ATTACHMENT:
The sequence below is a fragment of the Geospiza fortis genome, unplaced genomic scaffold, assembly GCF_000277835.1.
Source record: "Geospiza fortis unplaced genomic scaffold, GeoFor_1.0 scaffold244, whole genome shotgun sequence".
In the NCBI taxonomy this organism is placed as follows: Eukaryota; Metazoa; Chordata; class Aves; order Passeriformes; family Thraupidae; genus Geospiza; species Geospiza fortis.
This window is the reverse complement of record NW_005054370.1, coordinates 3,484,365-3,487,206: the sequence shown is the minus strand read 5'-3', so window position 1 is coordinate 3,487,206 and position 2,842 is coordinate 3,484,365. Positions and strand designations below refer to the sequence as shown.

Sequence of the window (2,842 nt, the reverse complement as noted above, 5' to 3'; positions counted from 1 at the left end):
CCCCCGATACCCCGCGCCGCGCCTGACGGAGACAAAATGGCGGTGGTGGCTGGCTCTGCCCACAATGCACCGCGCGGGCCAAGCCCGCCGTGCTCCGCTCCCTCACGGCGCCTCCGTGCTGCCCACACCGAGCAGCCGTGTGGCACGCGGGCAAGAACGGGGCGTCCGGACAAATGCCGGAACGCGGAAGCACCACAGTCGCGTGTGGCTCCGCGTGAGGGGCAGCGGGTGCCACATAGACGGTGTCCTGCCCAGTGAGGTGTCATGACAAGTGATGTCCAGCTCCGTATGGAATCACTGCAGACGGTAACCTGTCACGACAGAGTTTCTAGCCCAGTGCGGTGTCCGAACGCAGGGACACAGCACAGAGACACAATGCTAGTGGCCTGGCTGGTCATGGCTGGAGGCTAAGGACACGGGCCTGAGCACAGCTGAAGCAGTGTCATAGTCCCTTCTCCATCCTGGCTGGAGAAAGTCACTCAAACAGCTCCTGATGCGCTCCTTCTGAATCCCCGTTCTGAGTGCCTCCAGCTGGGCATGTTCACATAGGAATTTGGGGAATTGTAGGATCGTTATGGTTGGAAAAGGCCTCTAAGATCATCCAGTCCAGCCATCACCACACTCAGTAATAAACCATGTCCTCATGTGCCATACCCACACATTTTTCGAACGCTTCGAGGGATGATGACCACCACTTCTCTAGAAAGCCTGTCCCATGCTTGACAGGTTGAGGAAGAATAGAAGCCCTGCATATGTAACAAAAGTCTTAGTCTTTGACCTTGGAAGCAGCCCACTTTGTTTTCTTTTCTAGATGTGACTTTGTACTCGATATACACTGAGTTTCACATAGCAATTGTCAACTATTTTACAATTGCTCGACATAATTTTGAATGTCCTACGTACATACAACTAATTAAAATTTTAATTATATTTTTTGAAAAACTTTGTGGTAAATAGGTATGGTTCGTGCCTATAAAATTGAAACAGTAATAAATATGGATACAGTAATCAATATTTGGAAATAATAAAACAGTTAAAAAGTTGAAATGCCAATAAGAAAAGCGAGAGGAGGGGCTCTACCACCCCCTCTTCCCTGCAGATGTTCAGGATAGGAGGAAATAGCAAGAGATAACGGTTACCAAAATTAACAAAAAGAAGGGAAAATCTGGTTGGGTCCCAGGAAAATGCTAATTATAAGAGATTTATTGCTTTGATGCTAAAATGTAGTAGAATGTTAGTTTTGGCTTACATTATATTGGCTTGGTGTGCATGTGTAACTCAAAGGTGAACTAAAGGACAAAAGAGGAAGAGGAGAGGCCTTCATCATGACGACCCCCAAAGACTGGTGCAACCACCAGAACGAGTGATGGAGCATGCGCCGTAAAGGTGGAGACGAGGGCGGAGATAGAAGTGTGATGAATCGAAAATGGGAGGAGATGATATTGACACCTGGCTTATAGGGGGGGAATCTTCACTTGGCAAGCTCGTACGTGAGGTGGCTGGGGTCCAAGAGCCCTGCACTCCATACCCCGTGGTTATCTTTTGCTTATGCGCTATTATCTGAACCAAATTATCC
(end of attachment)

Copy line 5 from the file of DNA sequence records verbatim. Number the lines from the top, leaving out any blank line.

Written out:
Sequence of the window (2,842 nt, the reverse complement as noted above, 5' to 3'; positions counted from 1 at the left end):